Mitch McConnell Backs Gun Talks After Texas School Shooting
Category: News & PoliticsVia: vic-eldred • one month ago • 0 comments
WASHINGTON—Senate Minority Leader Mitch McConnell (R., Ky.) threw his support behind bipartisan talks on legislation to address mass shootings, following the deaths of 19 children and two teachers at an elementary school in Uvalde, Texas.
Mr. McConnell told reporters Thursday that he had met with Sen. John Cornyn (R., Texas) and asked him to meet with Democrats to see if an agreement can be reached. He didn't indicate what kind of legislation he might back.
“I am hopeful that we could come up with a bipartisan solution that’s directly related to the facts of this awful massacre,” Mr. McConnell said. “I’m going to keep in touch with them, and hopefully, we can get an outcome that can actually pass and become law rather than just scoring points back and forth.”
Many Democrats have been focused on gun restrictions in the wake of the latest school shooting , while Republicans have emphasized school safety measures. But some areas of potential compromise exist, including so-called red-flag laws, expanded background checks and more mental-health resources. Red-flag laws allow courts to temporarily take guns from people deemed dangerous.
Senate Majority Leader Chuck Schumer (D., N.Y.) has backed efforts by Sen. Chris Murphy (D., Conn.) to hold talks with Republicans over the Memorial Day recess. In the 50-50 Senate, Democrats would need at least 10 GOP votes to advance any legislation if they remained united.
Earlier Thursday, Mr. Schumer sounded skeptical notes in a speech on the Senate floor, pointing to a past pledge by Mr. McConnell to debate red-flag laws and background checks after mass shootings in El Paso, Texas, and Dayton, Ohio, three years ago, but the Republican leader never brought any bills to the floor.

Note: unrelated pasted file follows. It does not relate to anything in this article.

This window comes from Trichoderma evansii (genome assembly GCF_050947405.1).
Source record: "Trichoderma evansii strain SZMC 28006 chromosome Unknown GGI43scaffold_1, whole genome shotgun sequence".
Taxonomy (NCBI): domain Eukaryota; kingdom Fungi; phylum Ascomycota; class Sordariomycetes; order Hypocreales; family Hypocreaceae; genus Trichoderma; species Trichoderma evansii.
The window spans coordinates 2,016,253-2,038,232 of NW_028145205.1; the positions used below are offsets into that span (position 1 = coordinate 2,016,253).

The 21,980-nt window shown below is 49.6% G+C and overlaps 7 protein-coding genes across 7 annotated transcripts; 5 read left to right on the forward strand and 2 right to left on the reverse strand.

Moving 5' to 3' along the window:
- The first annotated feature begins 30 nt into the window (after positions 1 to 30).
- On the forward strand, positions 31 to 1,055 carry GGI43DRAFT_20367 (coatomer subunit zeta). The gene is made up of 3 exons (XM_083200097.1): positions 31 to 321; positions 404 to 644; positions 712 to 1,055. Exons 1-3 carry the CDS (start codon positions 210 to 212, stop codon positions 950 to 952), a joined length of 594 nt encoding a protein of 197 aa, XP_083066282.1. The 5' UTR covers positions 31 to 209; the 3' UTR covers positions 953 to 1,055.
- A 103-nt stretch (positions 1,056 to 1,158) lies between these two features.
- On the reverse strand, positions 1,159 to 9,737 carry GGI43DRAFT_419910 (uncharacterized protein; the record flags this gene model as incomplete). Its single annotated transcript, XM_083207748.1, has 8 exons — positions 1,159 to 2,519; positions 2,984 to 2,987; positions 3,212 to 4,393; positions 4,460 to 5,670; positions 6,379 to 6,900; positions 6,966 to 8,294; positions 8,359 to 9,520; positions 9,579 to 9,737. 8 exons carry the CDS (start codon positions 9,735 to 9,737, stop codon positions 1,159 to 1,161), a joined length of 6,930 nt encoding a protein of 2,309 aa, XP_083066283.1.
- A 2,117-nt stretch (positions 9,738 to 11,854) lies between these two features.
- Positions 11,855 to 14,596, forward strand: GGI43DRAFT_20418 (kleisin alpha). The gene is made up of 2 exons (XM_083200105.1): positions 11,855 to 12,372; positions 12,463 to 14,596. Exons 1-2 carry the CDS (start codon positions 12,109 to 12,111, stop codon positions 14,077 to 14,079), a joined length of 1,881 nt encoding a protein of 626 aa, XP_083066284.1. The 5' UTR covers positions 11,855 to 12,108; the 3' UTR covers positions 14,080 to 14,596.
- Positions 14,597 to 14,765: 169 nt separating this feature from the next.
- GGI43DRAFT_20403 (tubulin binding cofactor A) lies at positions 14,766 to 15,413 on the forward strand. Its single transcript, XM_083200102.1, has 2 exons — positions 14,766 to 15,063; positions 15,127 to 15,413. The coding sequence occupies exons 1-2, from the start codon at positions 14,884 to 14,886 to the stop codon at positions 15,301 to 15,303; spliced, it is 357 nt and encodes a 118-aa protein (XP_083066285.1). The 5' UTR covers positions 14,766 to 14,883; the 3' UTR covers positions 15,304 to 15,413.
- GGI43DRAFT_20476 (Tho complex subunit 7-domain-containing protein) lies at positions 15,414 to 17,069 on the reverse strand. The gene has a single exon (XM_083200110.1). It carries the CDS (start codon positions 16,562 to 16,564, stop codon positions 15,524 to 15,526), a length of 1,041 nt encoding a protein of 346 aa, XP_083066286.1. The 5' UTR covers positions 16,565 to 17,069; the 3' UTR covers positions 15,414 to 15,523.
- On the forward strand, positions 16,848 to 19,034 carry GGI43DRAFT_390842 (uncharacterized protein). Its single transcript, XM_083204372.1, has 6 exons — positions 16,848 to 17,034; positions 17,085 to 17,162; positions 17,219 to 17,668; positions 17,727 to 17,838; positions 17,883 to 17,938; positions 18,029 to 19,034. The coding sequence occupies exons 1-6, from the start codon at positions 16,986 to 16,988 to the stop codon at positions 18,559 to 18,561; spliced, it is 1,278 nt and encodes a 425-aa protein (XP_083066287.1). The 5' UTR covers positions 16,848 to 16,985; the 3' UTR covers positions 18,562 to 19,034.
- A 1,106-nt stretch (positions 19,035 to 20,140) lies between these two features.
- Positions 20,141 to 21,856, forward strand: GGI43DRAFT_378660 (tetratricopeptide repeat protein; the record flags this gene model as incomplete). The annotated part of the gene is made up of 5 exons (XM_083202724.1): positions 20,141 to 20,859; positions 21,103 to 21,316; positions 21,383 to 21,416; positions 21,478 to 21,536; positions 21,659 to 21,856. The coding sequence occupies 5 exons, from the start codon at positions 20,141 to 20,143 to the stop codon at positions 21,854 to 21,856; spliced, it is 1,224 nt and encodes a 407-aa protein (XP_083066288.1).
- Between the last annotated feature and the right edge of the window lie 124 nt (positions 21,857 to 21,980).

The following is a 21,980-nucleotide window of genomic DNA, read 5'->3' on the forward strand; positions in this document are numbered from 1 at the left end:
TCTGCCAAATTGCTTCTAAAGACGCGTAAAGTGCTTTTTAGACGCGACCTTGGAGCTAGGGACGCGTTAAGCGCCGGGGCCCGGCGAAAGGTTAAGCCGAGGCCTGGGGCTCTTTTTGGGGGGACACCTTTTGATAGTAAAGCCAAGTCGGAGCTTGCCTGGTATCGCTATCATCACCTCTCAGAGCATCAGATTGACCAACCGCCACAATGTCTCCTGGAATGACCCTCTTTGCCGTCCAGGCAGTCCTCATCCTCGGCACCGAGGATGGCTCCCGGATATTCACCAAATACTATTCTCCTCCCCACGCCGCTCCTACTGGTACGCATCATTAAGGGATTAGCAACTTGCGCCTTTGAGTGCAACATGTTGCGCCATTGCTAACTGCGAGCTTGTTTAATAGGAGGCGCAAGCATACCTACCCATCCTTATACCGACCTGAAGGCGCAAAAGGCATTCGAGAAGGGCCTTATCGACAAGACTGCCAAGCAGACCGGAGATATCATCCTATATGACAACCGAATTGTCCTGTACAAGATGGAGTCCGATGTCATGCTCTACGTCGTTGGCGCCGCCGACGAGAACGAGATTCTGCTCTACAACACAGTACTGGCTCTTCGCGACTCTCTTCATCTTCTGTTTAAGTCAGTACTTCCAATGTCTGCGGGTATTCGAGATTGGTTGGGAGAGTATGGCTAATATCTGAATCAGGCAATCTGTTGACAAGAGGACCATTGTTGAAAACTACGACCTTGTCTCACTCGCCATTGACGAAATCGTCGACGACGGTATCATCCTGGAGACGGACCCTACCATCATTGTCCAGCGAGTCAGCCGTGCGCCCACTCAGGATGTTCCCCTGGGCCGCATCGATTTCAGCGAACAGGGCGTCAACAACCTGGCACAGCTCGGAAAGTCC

“But that’s not an excuse for Democrats not to try,” Mr. Schumer said. “This is too important not to explore every option.”
Mr. Schumer said he is willing to give Mr. Murphy and Democratic colleagues time to negotiate with Mr. Cornyn and other Republicans, but he said that isn’t an invitation to talk indefinitely.
“If these negotiations do not bear fruit in a short period of time, the Senate will vote on gun safety legislation,” Mr. Schumer said.
Mr. Murphy, along with fellow Democratic Sens. Joe Manchin of West Virginia, Martin Heinrich of New Mexico, Kyrsten Sinema of Arizona and Richard Blumenthal of Connecticut, held an organizational meeting with GOP lawmakers on gun violence Thursday for about 25 minutes. The Republicans there were Sens. Pat Toomey of Pennsylvania, Lindsey Graham of South Carolina, Susan Collins of Maine and Bill Cassidy of Louisiana.
Mr. Murphy said senators from both parties would be meeting throughout the day Thursday, before the chamber leaves for a weeklong recess.
“I was just trading ideas and trying to figure out if there’s space for common ground,” said Mr. Murphy, a leading proponent of gun control in the Senate. “We’ve got to do something together, something significant, but I also know that we’re not going to be able to do everything at once.”
width="1" height="1"> He added: ‘I’m hopeful there is growing momentum. But I have failed plenty of times before.”
Some Republicans say they are opposed to any bills restricting guns.
“I’m the father of a fourth grade teacher. I want to see ways to make the schools safer,” said Sen. Steve Daines (R., Mont.). “I don’t think gun control is the answer.”
In a speech on the Senate floor Thursday after returning from visiting the scene of the deadly Texas school shooting , Mr. Cornyn said he looked forward to participating in discussions with Mr. Murphy and other Democrats.
He recalled that he had worked with Mr. Murphy successfully on a bill former President Donald Trump signed into law in 2018 that required federal authorities to alert state and local law enforcement when a person banned from purchasing and possessing firearms under current law tries to buy a firearm.
The bill was negotiated after it emerged that the man who shot and killed 26 people in a church in Sutherland Springs, Texas, in 2017 was able to purchase an assault-style rifle because of a lapse in the background-check process.
“I’m not interested in making a political statement,” Mr. Cornyn said Thursday. “I’m actually interested in what we can do to make the terrible events that occurred in Uvalde less likely in the future.”